Never let a good crisis go to waste. First uttered by Winston Churchill, this sentiment was invoked by Zulfa Ashida Zulkifli, Chief People Officer of UEM Sunrise in our recent webinar on reestablishing priorities as we move through this pandemic into recovery.
Churchill’s words have travelled through the decades to speak to us profoundly today. Indeed, businesses have learnt lessons during the pandemic that have the potential to change the way we work and do business into the future.
But perhaps the key aspect of Churchill’s maxim is the warning against waste: if organisations don’t take the lessons of the pandemic and act on them, they risk crippling their recovery. And in today’s market conditions, inaction could be fatal.
As the health and economic impacts of the pandemic continue to reverberate, we’re not yet at the stage of looking too far into the future; timeframes are still defined by days, rather than years. Now is the time to think about reestablishing priorities for the next 100 days to build momentum for the years to come.As the economic impact of the pandemic continues to reverberate, we are not yet at the stage of looking too far into the future; timeframes are still defined by days. Click To Tweet
Doing things differently
The pandemic has turned much of what we thought we knew upside down. But one thing we can rely on is that our way of doing business has been changed for good.
In a recent Korn Ferry survey, we asked APAC companies what they plan to do differently after the crisis:
This tells us that across APAC the vast majority of organisations expect significant changes to workforce management practices going forward. Prioritising changes for the short term will be crucial to recovery but must be carefully calibrated to the circumstances faced by individual countries as well as industry sectors.
Three priorities for the next 100 daysNow is the time to think about re-establishing priorities for the next 100 days to build momentum for the years to come. Click To Tweet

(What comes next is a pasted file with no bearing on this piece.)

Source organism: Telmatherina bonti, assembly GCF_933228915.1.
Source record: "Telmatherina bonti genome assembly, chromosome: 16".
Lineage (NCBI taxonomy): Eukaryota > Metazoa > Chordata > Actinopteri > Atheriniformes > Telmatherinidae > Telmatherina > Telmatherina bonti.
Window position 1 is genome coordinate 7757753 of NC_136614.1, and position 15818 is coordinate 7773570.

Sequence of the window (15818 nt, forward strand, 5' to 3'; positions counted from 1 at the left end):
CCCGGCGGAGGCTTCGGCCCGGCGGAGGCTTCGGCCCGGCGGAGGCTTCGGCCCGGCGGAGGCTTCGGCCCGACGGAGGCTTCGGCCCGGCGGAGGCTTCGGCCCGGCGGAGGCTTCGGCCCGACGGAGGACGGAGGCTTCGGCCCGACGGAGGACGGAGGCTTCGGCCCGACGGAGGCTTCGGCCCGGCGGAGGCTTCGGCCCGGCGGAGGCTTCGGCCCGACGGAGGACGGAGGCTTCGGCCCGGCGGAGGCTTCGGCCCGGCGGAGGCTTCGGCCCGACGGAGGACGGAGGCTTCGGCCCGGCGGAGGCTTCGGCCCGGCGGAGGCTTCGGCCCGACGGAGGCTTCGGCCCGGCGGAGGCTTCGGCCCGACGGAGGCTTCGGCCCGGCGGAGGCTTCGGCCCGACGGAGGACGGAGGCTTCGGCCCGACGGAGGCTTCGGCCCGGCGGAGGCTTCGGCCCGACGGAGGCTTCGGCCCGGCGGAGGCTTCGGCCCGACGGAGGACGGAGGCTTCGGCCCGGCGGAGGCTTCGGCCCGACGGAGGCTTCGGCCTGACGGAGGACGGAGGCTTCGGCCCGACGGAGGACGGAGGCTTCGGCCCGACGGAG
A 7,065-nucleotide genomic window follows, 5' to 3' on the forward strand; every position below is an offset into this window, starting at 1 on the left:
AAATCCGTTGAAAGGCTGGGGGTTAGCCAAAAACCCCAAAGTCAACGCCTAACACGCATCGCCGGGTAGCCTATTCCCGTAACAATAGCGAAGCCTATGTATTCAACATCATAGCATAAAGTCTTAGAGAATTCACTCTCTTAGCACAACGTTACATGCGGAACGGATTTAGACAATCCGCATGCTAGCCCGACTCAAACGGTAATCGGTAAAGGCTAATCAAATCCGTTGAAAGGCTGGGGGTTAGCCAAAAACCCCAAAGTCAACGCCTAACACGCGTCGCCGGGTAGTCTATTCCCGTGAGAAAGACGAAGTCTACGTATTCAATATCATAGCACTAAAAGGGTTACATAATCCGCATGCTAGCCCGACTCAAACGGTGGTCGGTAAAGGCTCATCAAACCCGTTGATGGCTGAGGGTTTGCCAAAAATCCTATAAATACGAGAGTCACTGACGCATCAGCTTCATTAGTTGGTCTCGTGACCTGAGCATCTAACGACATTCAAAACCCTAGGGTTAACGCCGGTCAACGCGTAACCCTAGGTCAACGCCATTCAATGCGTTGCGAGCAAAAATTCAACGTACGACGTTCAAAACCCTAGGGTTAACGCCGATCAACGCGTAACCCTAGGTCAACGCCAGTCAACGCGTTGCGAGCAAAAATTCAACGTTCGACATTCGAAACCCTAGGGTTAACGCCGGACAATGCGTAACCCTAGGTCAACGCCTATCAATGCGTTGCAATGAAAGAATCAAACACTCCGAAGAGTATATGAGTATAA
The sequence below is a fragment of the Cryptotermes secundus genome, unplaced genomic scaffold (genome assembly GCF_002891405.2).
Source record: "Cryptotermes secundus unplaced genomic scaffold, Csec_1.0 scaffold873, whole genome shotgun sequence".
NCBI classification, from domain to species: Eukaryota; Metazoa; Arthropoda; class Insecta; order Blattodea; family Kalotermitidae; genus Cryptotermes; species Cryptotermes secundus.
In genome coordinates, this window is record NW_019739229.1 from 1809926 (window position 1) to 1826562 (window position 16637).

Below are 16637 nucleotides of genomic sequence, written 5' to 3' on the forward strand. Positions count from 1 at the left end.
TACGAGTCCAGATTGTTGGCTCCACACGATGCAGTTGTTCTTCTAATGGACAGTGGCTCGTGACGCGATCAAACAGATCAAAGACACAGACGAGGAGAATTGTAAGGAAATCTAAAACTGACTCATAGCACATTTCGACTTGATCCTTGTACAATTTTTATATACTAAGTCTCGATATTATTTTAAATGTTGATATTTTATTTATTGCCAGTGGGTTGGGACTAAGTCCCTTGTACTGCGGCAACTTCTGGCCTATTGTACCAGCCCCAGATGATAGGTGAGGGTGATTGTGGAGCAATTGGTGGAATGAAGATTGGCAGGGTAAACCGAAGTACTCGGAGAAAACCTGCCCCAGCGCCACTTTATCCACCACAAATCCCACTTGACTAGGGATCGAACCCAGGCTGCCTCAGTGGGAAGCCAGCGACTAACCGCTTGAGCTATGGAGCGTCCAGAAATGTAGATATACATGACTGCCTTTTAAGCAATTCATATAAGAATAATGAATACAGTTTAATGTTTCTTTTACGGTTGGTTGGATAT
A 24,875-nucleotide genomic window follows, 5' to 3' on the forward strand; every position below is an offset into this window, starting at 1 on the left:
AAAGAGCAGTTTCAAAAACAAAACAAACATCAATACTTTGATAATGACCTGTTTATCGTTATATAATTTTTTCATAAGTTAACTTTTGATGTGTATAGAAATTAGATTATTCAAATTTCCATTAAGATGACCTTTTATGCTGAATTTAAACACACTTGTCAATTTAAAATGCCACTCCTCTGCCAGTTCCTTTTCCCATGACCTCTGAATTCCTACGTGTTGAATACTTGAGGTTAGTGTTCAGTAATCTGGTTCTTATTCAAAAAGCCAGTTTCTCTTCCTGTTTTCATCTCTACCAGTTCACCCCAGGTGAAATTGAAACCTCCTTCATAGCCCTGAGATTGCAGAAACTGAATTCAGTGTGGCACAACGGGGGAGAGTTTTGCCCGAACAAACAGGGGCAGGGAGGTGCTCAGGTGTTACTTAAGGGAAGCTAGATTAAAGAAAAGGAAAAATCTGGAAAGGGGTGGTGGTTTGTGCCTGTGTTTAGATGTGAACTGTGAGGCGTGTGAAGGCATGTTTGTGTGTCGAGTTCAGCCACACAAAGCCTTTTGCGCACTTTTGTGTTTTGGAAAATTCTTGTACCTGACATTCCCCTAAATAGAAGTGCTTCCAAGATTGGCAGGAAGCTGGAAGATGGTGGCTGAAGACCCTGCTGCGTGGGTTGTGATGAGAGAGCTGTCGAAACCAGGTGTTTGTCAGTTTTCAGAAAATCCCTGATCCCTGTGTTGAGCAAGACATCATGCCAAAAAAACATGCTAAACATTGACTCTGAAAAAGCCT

Shorter time horizons that focus on survival as a path to revival mean that leaders must adopt a different mindset: what does your business have to do to survive the next months? The answer to this question must be informed by what we have learned so far; these lessons are the foundation for what comes next.
We see three key areas for businesses to focus on in the next 100 days:
- Prioritise initiatives that yield immediate and tangible impact
Business leaders need to exercise discipline in identifying a limited number of goals to be pursued via shorter, adaptive planning cycles. The key to successful execution is creating space for the most agile talent to act on these initiatives. Focus on changemakers with the mental agility to generate and then select ideas for action, the ability to build new relationships and who thrive on experimenting in ambiguous conditions.
- Re-align performance targets and KPIs
Performance targets and measures need to be recalibrated to the organisation’s new goals and timeframes – this is the primary catalyst for refocusing your people on the things that matter most. And as workplaces remain remote, managers will need to spend more time and energy than ever before on more frequent and substantive performance coaching conversations with their teams.
- Optimise reward spend
Refining and clarifying your reward strategy will be critical to ensuring your reward spend is generating the maximum buy-in and investment from your people. Collective reflection on the organisation’s purpose combined with a deeper understanding of the needs and preference profiles of employee groups should guide the development of a differentiated reward offering that will engage people via the rewards they value most.
Learn more about optimising your reward spend post-COVID, join our experts in the webinar: Reward Optimisation for a changing world.
In case you missed: Re-Establish Priorities, webinar with guests Zulfa Ashida Zulkifli, Chief People Officer, UEM Sunrise and Anjali Menon, Head of Talent Center of Competence APAC, Nestlé.